The Portable Radio Reference Design is a combination of ADRV9361-Z7035 PCB, carrier card, metal enclosure and additional smaller items (adapter PCBs, cables, connectors etc). The image below is one unit with plastic windows installed. The SOM, RF Shield, FPGA, and other connections are visible.
The system is fully contained inside of a 159.99mm x 78.00mm x 43.00mm (6.3“ x 3.071” x 1.69“) aluminum metal enclosure. Card guides on the inside of the case provide a secure shelf for the PCB's. Production units will be a blue metal etched with silkscreen providing part numbers, links to documentation and more.
Note: this unit is for demonstration purposes only.
This is a picture of the radio part way through assembly. All of the major building blocks have been built, they are just waiting to be put together. The assembly instructions are detailed further down. Some of the smaller items (screws, spacers, nuts) are hard to see and aren't specifically called out in the picture. The PCB and belly plate are included twice to show both sides.
This is a comprehensive list of files pertaining to the Portable Radio Reference Design. It include pdf's of the schematic, gerber files, board file in native format, bill of materials and other related information.
Information regarding the power supply design, mechanical considerations, battery maintenance and system logic. Each one of these plays a critical role in guaranteeing a robust system, as well as a friendly user experience.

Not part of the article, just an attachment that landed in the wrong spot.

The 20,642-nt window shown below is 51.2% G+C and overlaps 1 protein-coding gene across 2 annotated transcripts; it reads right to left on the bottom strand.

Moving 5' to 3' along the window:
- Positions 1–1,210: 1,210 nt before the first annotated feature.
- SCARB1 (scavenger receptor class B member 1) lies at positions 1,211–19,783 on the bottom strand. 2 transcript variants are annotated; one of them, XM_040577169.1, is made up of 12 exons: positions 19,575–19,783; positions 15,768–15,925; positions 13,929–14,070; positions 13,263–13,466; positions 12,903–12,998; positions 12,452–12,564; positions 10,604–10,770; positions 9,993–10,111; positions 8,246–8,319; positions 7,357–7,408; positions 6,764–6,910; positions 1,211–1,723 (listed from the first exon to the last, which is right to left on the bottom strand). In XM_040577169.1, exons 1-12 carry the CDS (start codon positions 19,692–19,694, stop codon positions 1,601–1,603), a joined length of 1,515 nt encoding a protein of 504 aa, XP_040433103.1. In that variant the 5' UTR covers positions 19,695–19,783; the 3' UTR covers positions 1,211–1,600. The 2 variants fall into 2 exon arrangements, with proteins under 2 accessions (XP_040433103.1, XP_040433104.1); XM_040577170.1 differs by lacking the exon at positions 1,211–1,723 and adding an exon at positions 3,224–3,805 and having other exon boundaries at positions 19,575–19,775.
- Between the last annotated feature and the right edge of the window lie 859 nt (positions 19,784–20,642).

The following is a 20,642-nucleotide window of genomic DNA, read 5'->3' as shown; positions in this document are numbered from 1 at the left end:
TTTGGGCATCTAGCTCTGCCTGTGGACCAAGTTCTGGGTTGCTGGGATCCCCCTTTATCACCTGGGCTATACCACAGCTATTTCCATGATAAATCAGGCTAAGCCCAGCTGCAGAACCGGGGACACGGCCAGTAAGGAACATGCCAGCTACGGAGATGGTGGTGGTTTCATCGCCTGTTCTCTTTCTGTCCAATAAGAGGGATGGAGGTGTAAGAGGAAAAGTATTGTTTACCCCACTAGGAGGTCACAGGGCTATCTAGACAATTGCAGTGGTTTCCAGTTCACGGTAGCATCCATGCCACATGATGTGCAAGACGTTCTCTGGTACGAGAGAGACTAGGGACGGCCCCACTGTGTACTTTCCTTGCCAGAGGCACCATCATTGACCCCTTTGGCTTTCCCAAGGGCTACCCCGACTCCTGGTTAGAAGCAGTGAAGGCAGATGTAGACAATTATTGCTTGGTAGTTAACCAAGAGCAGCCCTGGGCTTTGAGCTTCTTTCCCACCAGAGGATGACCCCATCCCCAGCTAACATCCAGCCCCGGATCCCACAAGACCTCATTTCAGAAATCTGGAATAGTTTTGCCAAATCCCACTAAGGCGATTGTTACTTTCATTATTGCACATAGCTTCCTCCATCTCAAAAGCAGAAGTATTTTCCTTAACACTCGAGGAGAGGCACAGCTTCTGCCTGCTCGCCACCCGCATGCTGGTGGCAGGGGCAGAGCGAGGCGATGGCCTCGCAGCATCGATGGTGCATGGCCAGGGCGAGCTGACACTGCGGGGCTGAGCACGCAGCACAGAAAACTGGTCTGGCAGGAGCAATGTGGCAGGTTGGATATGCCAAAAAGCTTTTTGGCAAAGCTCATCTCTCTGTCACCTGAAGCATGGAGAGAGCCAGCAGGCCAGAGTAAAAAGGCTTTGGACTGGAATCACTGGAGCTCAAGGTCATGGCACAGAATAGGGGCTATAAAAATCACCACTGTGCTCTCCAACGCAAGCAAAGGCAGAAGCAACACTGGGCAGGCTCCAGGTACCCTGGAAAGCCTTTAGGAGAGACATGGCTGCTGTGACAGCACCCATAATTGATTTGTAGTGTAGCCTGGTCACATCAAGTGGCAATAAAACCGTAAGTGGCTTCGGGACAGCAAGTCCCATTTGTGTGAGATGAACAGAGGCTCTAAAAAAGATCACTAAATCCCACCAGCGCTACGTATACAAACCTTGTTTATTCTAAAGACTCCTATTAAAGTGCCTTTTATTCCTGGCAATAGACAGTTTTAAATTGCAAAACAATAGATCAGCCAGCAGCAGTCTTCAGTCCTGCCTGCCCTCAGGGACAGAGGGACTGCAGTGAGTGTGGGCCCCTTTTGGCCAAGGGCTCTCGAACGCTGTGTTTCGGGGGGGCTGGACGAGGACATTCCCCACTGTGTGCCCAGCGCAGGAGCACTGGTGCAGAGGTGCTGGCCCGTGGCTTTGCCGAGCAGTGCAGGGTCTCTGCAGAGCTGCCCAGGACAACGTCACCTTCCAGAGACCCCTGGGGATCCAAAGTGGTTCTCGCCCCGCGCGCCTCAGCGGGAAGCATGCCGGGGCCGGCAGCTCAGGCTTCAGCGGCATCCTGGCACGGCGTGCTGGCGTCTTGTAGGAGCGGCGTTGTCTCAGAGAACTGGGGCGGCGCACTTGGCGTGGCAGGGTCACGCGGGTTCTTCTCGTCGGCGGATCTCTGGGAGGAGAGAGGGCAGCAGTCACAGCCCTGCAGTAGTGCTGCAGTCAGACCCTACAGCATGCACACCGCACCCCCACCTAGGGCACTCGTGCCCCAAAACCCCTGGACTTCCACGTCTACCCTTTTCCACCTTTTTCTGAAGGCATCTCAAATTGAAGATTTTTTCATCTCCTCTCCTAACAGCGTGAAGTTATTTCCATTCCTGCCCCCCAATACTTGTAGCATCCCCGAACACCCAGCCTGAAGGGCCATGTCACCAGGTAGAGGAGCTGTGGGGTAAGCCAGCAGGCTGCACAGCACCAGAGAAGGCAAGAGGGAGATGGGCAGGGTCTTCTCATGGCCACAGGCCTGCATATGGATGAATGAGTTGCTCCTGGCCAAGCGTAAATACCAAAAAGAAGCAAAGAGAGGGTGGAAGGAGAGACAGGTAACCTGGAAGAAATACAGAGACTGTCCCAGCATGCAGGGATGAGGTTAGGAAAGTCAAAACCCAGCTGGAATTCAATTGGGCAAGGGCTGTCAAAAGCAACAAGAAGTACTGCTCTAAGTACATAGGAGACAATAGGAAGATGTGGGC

Assembly and test of the Portable Radio Reference Design is almost as complicated as some of the hardware and software. At the very least, it occupies a significant amount of time and will cause headaches, finger aches and if you do not pay attention or follow directions, it will test your patience.
A detailed list of instructions is provided in the event you decided to open your Portable Radio Reference Design. Perhaps you are just assembling a unit. In either case, before you try to fix something or start building, have a look at the instructions provided below. There are a few pitfalls which can damage part of the radio and send you three steps back before you continue forward.
The worst thing you can do is finish assembling a unit and realize you forgot to attach the heatsink, or the cable brace, or you hear something rattling around on the inside. Please be patient, read first, build second.
There is also a picture gallery to document the travels and adventures of the radio.